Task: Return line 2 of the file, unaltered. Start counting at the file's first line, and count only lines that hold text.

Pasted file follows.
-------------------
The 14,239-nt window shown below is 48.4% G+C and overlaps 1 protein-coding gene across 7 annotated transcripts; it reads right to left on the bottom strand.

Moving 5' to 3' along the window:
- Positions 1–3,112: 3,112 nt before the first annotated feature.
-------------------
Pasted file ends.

Moving 5' to 3' along the window: